The new Chief Executive, CY Leung, has followed through with his election manifesto promise to "establish a special taskforce to undertake a study on improving protection for workers in high-risk occupations in relation to insurance, compensation for work injuries, therapy and rehabilitation".
In his 2013 Policy Address, he announced that a Special Committee on Standard Working Hours (SWH) will be set up in the first quarter of 2013, comprising government officials, representatives of labour unions and employers' associations, academics and community leaders.
The role of the Special Committee will be to study the issues related to SWH and put forward policy recommendations that could best suit the overall interests of Hong Kong. The Special Committee also aims to provide a platform to various sectors of the community to "carry out an informed and in-depth discussion on working hours, build consensus and identify the way forward".
The establishment of this Special Committee follows the publication by the Labour Department of a Policy Study on Standard Working Hours in June 2012. The Policy Study examined:
the essential components of an SWH regime, including the definition of "working hours", the objectives of the working hours policy, overtime limit, overtime pay and exemptions from the regime;
the global implementation experience and challenges faced by 12 other countries in regulating working hours;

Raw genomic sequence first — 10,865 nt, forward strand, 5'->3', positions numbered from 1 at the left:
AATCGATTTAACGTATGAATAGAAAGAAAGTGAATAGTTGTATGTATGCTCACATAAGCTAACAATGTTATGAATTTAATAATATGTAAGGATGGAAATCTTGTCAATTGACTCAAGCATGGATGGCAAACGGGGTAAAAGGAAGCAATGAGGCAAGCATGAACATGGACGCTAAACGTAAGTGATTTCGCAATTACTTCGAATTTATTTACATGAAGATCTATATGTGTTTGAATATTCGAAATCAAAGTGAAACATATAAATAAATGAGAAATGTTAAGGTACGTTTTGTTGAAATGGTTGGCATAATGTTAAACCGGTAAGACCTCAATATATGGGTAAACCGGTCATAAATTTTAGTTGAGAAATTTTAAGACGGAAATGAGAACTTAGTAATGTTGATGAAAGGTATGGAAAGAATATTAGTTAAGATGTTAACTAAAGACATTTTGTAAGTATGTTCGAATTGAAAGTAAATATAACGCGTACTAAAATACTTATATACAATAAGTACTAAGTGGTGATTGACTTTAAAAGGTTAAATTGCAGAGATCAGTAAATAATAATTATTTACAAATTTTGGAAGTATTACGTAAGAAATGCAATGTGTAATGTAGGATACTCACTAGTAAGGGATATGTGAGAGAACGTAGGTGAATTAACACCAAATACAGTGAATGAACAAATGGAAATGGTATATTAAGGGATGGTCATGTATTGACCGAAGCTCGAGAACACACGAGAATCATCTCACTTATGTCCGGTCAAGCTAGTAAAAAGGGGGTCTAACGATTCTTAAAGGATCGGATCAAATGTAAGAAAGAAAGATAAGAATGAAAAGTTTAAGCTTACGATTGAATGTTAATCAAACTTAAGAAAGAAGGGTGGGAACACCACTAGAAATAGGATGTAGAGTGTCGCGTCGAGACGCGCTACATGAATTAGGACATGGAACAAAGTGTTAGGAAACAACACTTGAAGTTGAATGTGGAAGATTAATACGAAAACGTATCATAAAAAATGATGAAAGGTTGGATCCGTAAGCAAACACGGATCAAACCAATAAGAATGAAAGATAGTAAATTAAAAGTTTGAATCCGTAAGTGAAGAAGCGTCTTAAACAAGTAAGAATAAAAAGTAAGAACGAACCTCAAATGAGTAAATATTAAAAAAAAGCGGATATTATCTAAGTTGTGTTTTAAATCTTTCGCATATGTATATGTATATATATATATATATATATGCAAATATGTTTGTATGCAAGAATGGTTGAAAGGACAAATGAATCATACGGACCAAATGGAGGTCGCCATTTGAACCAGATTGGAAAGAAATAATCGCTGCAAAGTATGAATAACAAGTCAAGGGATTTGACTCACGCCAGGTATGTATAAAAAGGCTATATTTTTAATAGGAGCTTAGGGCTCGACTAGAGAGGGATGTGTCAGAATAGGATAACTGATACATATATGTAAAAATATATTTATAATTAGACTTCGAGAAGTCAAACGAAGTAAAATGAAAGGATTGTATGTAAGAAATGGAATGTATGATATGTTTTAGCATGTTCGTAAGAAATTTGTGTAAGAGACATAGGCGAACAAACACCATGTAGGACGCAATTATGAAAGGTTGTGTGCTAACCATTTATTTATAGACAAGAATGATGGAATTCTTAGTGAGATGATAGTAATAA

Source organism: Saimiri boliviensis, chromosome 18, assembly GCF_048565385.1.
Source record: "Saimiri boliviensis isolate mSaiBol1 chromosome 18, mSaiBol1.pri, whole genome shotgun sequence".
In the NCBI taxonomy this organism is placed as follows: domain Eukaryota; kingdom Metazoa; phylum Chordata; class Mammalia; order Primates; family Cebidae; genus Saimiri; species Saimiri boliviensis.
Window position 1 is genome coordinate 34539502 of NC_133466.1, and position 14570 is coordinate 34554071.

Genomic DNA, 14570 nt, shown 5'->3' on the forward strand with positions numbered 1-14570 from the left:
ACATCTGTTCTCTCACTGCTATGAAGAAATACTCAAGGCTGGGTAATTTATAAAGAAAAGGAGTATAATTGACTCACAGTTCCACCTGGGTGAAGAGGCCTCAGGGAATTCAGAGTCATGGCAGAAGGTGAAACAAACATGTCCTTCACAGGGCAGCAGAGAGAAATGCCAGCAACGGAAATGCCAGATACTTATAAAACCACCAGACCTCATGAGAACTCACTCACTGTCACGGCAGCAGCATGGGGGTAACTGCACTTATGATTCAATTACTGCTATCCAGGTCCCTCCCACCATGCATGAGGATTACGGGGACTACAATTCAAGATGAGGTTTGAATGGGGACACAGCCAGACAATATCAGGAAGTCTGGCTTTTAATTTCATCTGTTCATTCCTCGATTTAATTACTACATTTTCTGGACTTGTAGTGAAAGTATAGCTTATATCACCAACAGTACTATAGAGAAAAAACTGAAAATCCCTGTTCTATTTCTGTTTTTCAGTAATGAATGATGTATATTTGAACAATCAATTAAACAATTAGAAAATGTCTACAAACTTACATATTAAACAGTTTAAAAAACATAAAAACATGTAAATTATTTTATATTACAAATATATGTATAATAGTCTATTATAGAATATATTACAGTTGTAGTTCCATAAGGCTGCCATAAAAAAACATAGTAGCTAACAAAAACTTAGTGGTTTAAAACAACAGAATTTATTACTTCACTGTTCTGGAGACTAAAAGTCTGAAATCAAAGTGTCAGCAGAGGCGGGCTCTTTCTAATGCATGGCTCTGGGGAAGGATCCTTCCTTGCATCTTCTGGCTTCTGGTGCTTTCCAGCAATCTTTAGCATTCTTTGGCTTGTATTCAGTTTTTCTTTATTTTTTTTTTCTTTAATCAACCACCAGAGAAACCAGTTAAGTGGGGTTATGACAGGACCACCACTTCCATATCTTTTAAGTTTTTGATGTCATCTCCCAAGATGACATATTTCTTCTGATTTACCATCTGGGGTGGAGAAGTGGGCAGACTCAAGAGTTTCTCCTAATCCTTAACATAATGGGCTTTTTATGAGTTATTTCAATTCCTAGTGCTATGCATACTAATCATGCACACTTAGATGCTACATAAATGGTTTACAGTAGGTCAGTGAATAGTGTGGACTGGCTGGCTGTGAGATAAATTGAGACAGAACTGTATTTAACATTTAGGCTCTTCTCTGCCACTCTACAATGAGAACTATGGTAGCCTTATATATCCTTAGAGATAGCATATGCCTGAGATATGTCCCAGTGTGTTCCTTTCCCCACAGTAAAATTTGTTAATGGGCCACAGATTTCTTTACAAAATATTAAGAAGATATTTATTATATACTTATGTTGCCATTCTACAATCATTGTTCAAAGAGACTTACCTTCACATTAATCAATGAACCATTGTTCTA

the latest working hours situation of employees in various sectors of Hong Kong;
the possible economic implication of introducing an SWH regime in Hong Kong; and
the key issues that required further discussion.
The Policy Study concludes that with an SWH threshold of 40 hours per week, the number of impacted employees would be 2.38 million (91.1% of the 2.61 million full-time employees).
If the weekly threshold is increased to 44 or 48 hours, 1.86 million or 1.32 million employees would be affected respectively.
Under the three hypothetical scenarios (40, 44 and 44 hours), the corresponding estimated increase in total wage bill for Hong Kong employers would range from $55.2 billion to $8.0 billion per annum. This equates to between 1.7% and 11.4% of the current total wage bill.
Mayer Brown is a global legal services organization
comprising legal practices that are separate entities (the Mayer
Brown Practices). The Mayer Brown Practices are: Mayer Brown LLP, a
limited liability partnership established in the United States;
Mayer Brown International LLP, a limited liability partnership
incorporated in England and Wales; Mayer Brown JSM, a Hong Kong
partnership, and its associated entities in Asia; and Tauil &
Chequer Advogados, a Brazilian law partnership with which Mayer
Brown is associated. "Mayer Brown" and the Mayer Brown
logo are the trademarks of the Mayer Brown Practices in their
This article provides information and comments on legal
issues and developments of interest. The foregoing is not a
comprehensive treatment of the subject matter covered and is not
intended to provide legal advice. Readers should seek specific
legal advice before taking any action with respect to the matters
discussed herein. Please also read the JSM legal publications
To print this article, all you need is to be registered on Mondaq.com.
Click to Login as an existing user or Register so you can print this article.
As the name implies, end of service gratuity is an amount of money that every employee is entitled to receive, and every employer is liable to pay, upon termination of an employment relationship in the UAE, provided that the employee meets the conditions set out in the Labour Law (UAE Federal Law No.8 of 1980).
Some comments from our readers… “The articles are extremely timely and highly applicable” “I often find critical information not available elsewhere” “As in-house counsel, Mondaq’s service is of great value”